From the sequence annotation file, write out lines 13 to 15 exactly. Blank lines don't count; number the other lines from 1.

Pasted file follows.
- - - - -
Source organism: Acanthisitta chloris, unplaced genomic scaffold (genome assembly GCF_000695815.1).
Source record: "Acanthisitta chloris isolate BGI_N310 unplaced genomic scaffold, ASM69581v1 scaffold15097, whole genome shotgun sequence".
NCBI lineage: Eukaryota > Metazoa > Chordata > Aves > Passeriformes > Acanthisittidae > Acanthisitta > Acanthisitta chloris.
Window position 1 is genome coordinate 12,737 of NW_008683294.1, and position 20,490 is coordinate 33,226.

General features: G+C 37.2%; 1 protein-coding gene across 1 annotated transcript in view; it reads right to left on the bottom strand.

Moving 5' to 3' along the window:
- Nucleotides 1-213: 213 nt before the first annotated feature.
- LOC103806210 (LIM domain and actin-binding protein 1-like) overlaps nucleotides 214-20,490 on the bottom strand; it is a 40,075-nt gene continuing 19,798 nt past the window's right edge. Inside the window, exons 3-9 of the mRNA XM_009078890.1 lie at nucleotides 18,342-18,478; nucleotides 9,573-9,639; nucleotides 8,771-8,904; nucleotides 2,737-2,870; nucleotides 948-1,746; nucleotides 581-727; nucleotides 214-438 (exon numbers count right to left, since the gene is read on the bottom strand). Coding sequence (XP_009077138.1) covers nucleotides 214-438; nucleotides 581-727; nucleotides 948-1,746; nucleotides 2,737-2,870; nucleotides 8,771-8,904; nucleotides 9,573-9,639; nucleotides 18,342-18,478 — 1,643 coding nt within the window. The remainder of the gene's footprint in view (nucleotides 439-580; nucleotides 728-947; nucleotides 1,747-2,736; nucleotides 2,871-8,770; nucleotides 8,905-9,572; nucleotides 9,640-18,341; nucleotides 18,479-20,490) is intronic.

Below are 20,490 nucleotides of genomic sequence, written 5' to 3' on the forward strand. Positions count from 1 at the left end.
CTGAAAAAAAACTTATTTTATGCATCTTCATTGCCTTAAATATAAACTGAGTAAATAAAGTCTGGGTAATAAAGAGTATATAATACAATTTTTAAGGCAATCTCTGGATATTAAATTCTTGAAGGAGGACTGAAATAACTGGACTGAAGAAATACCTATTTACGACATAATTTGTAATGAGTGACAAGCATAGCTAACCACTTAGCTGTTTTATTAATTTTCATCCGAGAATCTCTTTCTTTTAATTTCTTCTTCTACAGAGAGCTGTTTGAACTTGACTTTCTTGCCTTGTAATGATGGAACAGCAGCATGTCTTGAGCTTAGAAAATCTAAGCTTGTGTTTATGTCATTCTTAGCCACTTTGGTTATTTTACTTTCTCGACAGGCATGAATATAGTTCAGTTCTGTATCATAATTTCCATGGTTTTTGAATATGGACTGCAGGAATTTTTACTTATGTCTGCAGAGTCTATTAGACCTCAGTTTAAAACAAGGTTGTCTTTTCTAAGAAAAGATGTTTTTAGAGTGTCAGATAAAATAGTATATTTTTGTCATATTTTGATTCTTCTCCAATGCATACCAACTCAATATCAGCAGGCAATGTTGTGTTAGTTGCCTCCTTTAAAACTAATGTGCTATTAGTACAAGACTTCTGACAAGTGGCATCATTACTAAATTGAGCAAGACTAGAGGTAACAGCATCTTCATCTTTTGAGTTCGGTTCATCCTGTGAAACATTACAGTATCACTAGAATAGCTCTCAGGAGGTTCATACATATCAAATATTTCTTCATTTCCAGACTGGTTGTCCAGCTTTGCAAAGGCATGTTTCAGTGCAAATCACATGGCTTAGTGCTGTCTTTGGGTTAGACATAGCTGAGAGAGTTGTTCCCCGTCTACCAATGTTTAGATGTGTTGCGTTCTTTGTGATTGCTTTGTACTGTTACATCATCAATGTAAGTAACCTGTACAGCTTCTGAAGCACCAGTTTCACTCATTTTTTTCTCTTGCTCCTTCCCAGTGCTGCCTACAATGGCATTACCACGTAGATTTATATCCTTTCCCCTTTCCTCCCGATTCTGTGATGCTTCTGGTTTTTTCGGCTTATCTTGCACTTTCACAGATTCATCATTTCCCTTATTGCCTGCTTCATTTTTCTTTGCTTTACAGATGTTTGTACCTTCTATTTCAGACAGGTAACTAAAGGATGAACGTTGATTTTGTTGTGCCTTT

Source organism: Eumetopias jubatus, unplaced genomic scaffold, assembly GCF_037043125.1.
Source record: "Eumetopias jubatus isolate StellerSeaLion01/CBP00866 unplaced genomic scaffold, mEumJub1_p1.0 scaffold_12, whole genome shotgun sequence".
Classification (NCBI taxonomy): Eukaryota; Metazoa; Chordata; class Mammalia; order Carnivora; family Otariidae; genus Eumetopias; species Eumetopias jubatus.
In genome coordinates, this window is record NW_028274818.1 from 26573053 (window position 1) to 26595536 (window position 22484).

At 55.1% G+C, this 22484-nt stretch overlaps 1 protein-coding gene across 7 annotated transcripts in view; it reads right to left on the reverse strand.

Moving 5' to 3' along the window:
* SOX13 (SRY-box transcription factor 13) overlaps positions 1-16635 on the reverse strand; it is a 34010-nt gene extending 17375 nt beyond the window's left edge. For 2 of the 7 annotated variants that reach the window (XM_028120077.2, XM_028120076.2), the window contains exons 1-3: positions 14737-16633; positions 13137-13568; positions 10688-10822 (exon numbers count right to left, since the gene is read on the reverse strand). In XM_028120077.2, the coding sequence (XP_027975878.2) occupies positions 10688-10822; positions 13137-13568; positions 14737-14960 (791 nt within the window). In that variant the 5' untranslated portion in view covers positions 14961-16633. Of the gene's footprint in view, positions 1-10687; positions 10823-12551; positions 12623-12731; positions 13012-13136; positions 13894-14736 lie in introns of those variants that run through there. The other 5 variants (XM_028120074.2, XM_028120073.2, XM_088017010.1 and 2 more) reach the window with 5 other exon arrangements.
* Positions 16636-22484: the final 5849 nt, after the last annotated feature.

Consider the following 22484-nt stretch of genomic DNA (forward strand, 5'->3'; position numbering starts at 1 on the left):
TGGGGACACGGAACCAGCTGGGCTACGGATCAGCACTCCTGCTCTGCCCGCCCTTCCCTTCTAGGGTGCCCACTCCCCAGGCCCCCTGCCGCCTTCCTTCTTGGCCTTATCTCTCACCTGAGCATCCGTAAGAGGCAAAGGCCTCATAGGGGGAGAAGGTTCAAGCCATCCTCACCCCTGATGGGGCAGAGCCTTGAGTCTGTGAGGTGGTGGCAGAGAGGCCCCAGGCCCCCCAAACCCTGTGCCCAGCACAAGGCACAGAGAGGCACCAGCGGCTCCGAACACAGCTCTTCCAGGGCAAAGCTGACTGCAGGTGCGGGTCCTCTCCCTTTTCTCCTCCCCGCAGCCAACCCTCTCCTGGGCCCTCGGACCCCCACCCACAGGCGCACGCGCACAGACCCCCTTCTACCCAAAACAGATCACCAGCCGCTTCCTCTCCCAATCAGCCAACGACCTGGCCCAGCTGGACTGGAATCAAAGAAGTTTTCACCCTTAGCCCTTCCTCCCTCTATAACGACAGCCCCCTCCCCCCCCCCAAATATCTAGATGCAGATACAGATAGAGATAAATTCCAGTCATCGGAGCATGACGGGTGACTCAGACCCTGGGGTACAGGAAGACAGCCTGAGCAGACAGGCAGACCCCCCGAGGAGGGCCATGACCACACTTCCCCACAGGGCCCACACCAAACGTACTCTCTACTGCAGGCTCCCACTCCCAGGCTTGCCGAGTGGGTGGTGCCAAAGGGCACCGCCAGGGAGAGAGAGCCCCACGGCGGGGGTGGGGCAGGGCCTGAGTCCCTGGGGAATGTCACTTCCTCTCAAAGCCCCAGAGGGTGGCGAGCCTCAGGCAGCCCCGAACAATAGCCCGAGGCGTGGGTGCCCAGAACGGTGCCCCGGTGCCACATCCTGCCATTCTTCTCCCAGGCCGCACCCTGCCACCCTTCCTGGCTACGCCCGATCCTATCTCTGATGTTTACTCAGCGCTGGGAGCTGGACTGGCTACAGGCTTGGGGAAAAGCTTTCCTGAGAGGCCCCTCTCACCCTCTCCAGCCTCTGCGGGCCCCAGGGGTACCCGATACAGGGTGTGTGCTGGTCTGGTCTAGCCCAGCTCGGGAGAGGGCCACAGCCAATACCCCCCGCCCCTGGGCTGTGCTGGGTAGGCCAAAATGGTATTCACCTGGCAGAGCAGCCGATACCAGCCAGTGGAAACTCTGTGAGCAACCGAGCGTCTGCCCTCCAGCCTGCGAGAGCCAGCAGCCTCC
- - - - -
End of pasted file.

Classification (NCBI taxonomy): Eukaryota; Metazoa; Chordata; class Mammalia; order Carnivora; family Otariidae; genus Eumetopias; species Eumetopias jubatus.
In genome coordinates, this window is record NW_028274818.1 from 26573053 (window position 1) to 26595536 (window position 22484).

At 55.1% G+C, this 22484-nt stretch overlaps 1 protein-coding gene across 7 annotated transcripts in view; it reads right to left on the reverse strand.